Jan 17, 2018

Rundle: how capitalism failed India

In India, on the pavements, you will be stepping over the great grandchildren of the people your great grandparents stepped over. This is, quite simply, the failure of capitalism.

Guy Rundle — Correspondent-at-large

Guy Rundle


Indian Prime Minister Narendra Modi

The old lefty observation that the only newspaper worth reading was the Financial Times was never more true than in the age of decadent neoliberalism. The typical Trot of yore always had the FT or The Wall Street Journal tucked under their arm, because they knew that the news sections of such papers had to tell the truth about world politics, so that investors could make decisions based on accurate information. Guff about freedom-loving capitalist dynamism and animal spirits could be exiled to the op-ed pages; if you had $50 million in cocoa futures, you wanted to know that starving farmers in West Africa were about to rise up and seize the crop.

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14 thoughts on “Rundle: how capitalism failed India

  1. aswann

    Rundle, I’d be interested in some reports from the ground in India, if you’re thinking of going. I think your colourful journalism well suits such a fragrant subject as India.

  2. Robert Smith

    Not one of Mr Rundle’s best.
    Four points (and there could be many more):
    –have no time for neoliberalism but India’s problems extend well beyond the quite limited trimming of the licence/quota/permit raj often equated in India with neoliberalism
    –Indian agriculture is a mess
    –cheap Chinese smart phones have enabled many people to move beyond the wood fired Nokia that I still use.
    –being middle class by the figures is not the same as feeling middle class and having aspirations beyond the traditional. PM Modi’s appeal to urban people with aspirations is remarkable and worth close study.
    However good to see The Economist’s charts being publicised.

    Bob Smith

  3. Robert Smith

    I think the last para is misleading. The quote I read is
    “Tellingly, few websites venture beyond English, a language in which perhaps only one in ten are conversant and which is preferred by the economic elite. “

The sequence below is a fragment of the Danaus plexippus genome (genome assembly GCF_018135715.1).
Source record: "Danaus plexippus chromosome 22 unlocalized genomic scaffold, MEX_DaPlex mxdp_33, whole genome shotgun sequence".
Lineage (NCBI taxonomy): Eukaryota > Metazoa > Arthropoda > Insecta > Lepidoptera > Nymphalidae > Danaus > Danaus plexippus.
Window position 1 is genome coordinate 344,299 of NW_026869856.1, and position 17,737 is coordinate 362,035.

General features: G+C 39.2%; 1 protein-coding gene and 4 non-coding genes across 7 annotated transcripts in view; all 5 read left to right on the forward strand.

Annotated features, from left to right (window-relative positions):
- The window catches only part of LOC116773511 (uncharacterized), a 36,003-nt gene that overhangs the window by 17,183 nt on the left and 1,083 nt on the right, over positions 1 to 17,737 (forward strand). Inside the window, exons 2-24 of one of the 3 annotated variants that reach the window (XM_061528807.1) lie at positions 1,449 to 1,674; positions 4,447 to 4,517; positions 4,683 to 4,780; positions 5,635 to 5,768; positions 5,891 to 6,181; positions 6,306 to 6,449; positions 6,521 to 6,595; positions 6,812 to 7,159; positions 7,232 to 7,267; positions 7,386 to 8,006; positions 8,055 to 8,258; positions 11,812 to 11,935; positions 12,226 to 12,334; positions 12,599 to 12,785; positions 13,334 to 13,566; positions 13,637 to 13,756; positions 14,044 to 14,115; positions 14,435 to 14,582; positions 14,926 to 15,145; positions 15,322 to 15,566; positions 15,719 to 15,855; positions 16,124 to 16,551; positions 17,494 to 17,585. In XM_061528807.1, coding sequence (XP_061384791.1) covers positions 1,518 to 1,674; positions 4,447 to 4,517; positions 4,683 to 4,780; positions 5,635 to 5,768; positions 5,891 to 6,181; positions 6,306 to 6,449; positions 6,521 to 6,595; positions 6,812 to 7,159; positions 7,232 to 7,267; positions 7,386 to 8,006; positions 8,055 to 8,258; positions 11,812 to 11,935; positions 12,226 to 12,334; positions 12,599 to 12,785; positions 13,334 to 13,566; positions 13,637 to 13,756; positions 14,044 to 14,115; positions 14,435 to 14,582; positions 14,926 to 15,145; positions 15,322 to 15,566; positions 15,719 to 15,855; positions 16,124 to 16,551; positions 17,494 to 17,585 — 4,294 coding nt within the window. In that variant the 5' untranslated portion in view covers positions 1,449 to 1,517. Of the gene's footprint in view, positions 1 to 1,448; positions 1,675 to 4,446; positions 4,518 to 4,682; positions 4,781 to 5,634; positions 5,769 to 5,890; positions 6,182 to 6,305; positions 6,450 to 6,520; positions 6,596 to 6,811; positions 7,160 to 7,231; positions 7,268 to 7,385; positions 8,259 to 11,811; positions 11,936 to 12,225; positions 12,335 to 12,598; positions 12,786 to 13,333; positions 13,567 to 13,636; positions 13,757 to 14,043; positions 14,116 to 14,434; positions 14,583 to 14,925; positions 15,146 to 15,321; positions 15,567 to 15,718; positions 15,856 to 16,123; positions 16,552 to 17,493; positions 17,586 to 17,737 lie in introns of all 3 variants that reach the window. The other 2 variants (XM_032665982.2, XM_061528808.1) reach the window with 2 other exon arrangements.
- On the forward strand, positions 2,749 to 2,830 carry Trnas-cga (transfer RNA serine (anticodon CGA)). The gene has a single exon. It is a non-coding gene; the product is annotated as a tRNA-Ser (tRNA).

It seems to me they were using this fact to support the point of their article rather than Making a recommendation.

  4. paddy

    Good piece today Guy.
    India has always induced (in me) an intense mixture of love and despair.
    I’m beginning to dread that the “miracle” of it working at all, is beginning to seriously come unstuck.
    I really hope I’m wrong.

  5. old greybearded one

    Captitalism is destroying the world. Why should India be any different? Seriously though the BJP are a collection of appallingly racist nasties and the Congress are crooked. Poor India and a pox on the people who saw it divided. India has given the world much and the world has robbed it blind since the Portuguese arrived.

  6. Nudiefish

    Great piece, GR.

    I wonder what type of politics in India might effect a cure? This is a serious question? Surely the scene is set for some kind of revolution?

  7. AR

    A culture that shuns the necessity of toilets has no future.
    There are more mobile phones in India than toilets and the effect of this on women’s health & safety is beyond calculation.

  8. klewso

    Looks like “Coal to free India of poverty!” has a task ahead?
    …. Unless of course that’s just empty rhetorical BS – spread by this government and their one-eyed media throwback groupies, to pimp the embracing of Adani and coal to our sceptical masses : with no real regard for Indians in poverty?

  9. Matthew Harris

    Rundle’s lost the plot (again). In his desire to bravely slay straw men he manages to attribute to the Economist an argument that they simply did not make. He also manages to conflate neoliberalism with capitalism in his attempt to discredit both. And to top it off he suggests that famines in India in the late 19th and early 20th century can be solely blamed upon ‘liberalism’, conveniently ignoring the role that colonial exploitation and bureaucratic inefficiency played in these disasters.
    China’s rapid growth has coincided with increasing openness to trade and free markets. Their attempts to modernise before this shift were disastrous, as Rundle well knows.
    India has many problems that are hampering its efforts to modernise and reduce the poverty and extreme inequality that have long held it back, including the corruption endemic in its legal, government and business institutions, a Byzantine bureaucracy that smothers innovation and clogs up the wheels of commerce, and a social structure that is cruel and unfair. Some progress is being made, but reforming such entrenched structures will be a long and difficult process. Rundle, in his desire to shadowbox his neoliberal boogeymen, seems determined to ignore these issues, and at the same time take away one of the few things working in India’s favour – a relatively free and open economic system supported by a robust democracy.

  10. TomM

    Your last paragraph is misleading. The Economist makes the observation on website languages, but clearly does not make the recommendation to have more websites in native language(s). The Economist article identifies the education system is India’s most intractable problem, accompanied by high rates of malnutrition with poor physical and mental development. Given that poor education systems and malnutrition can be found in many different countries under many different economic structures, it seems disingenuous to be throwing the many problems of India at the feet of neo-liberalism. To throw fuel on the fire, it seems more like the article has been written with the end in mind (neo-liberalism is all bad) without considering the supporting and contradicting evidence to the hypothesis.

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